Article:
Trump's stale CPAC ramble: Another airing of old grievances — that left the right-wing audience in rapture

President Trump gave the perfect keynote speech for a corrupt and intellectually bankrupt conservative gathering

By Simon Maloy
Published February 24, 2017 9:15PM (EST)
President Donald Trump arrives to speak at the Conservative Political Action Conference (CPAC), Friday, Feb. 24, 2017, in Oxon Hill, Md. (AP Photo/Evan Vucci) (AP)
President Donald Trump arrives to speak at the Conservative Political Action Conference (CPAC), Friday, Feb. 24, 2017, in Oxon Hill, Md. (AP Photo/Evan Vucci) (AP)

President Donald Trump showed up at the Conservative Political Action Conference today and gave the one speech he always gives. Even if you’ve only paid intermittent attention to politics, you’re likely familiar with the one Trump speech: the rambling asides, relentless self-aggrandizement, generous peppering of applause lines, still more self-aggrandizement and vituperative attacks on the domestic enemy of the moment (the media). During the 2016 campaign Trump figured out what he needed to say to make a Republican political audience applaud him, and he hasn’t deviated from that formula since.

The only coherent theme behind the one Trump speech is “Donald Trump won and is president.” Everything he says flows from a need to assert dominance and authority. At CPAC he talked about his election victory (“a win like no one has ever seen before”), he talked about Hillary Clinton’s campaign, he talked about how bad campaign polling is, and he talked about the Republican primaries — all topics whose shelf-lives have long since expired, but which provide inescapable reminders that Donald Trump won.

When explaining what he plans to do with the authority he supposedly earned on Election Day, Trump stayed within the comfort zone of a flamboyant braggart with no real policy knowledge: He served up a stale menu of right-wing talking points liberally spiced with superlatives and invective. He called the Affordable Care Act a “failed health care law that threatens our medical system with absolute and total catastrophe.” As for what he intends to do about this “catastrophe,” Trump said only that “we’re going to make it much better.”

For those of us outside the bubble of CPAC and Trumpism, Trump's one and only speech is quite dull by this point. Even the portions that are meant to provoke outrage, like his attacks on the media, are hard to get too worked up over. But the CPAC audience ate it up. Trump’s threats against the press were greeted with lusty applause. His mention of Hillary Clinton’s name touched off a “lock her up!” chant.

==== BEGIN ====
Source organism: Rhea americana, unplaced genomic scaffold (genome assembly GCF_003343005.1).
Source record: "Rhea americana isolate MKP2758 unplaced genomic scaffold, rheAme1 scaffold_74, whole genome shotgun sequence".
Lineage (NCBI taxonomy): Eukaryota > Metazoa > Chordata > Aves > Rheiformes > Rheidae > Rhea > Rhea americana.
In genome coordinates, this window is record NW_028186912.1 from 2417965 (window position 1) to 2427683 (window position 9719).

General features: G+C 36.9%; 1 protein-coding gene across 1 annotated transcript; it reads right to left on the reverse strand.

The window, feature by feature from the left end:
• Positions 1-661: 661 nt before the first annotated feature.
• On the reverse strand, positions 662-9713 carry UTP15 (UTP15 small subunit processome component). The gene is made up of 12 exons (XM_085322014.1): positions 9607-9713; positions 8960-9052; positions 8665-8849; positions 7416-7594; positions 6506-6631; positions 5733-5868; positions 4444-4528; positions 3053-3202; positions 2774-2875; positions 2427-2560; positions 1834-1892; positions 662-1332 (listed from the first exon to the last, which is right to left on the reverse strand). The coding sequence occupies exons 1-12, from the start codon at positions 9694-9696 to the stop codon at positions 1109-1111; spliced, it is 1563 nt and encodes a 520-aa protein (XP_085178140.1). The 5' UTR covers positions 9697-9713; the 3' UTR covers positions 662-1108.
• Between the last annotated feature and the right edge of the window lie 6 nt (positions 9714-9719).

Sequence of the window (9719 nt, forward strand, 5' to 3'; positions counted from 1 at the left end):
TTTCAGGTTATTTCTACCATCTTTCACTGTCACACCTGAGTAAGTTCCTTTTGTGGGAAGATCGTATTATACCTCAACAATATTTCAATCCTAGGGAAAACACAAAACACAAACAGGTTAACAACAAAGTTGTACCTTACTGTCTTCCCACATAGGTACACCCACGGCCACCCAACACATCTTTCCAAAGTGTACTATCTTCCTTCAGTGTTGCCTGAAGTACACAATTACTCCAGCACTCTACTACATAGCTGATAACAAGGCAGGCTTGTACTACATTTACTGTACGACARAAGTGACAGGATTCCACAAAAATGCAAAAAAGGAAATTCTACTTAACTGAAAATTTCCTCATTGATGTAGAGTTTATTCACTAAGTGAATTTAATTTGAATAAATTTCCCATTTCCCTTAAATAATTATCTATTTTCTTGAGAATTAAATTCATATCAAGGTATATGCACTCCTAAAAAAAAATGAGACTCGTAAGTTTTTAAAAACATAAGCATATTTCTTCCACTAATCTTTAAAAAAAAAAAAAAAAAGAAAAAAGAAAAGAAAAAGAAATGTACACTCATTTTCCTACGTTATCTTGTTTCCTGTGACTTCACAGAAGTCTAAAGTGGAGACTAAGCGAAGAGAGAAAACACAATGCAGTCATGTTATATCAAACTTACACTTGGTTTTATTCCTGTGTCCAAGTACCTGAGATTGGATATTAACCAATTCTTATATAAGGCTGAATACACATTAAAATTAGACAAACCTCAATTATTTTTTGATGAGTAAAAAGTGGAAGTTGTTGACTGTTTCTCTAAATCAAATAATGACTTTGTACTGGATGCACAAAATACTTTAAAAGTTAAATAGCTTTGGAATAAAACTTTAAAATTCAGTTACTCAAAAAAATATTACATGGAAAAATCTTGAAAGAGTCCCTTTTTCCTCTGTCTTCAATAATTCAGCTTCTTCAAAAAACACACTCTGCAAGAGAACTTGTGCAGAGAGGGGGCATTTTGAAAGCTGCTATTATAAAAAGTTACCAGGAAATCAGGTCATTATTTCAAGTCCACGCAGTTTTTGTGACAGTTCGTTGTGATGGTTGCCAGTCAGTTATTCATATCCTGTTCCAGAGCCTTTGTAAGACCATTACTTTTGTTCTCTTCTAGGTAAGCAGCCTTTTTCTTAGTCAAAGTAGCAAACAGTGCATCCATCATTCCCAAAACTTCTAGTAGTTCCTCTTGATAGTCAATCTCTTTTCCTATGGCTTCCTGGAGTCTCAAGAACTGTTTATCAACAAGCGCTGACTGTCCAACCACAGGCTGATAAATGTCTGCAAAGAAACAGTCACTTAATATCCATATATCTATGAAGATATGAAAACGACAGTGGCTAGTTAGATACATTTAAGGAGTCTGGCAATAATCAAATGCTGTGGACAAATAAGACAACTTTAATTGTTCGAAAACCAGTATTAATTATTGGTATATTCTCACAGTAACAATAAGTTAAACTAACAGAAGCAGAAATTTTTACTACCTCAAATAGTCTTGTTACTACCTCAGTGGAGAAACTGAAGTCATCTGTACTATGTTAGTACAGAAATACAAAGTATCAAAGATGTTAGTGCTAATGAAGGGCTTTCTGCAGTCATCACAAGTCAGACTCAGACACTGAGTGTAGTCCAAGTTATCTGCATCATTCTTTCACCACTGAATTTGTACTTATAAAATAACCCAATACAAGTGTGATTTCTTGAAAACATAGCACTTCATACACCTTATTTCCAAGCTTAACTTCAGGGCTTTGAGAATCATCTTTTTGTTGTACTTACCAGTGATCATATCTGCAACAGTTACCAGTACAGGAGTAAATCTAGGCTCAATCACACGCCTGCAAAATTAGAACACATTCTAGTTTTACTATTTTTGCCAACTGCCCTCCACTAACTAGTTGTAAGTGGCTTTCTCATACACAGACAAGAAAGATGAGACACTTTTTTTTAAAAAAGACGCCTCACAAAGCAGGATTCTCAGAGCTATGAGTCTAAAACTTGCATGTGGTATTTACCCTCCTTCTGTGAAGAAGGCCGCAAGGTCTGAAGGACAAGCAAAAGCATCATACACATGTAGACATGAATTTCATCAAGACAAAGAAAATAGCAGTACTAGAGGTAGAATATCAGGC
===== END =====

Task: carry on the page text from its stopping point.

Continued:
While it’s tempting to say that this is a sign that Trump has conquered the conservative movement, that’s not quite accurate. All Trump has done is skate to where the puck was already going. CPAC has long been a preening ground for the cranks, performance artists and bomb-throwers who figured out that popularity in right-wing politics demands little more than being outlandishly opposed to liberals, undocumented immigrants or other enemies of the movement.

The absurd own-goal CPAC’s organizers scored against themselves this year by inviting Milo Yiannopoulos to speak is a fine example of this phenomenon. Yiannopoulos, an alt-right provocateur who spouts loathsome opinions so he can gain publicity for being denounced, secured a slot at CPAC (and a sympathetic tweet from Donald Trump) for no other reason than having one of his speaking engagements canceled after violent protests by UC Berkeley students.

Yiannopoulos made liberals mad; therefore he was an acceptable CPAC invitee. “Milo has exposed their liberal thuggery and we think free speech includes hearing Milo’s important perspective,” one of CPAC’s organizers said by way of justifying the invitation. Then controversy erupted as video emerged of Yiannopoulos defending pedophilia, and CPAC’s organizers were ensnared by their own idiotic definition of “free speech.” Yiannopoulos was quickly disinvited.

But while Milo got the boot, Donald Trump knocked CPAC dead by doing little more than sprinkling a few right-wing bromides in between his discursive attacks on the approved list of conservatism’s enemies. This dynamic is not new, and Donald Trump didn't create it. He has, however, managed to ride it much further than any CPAC attendee before him.

Simon Maloy

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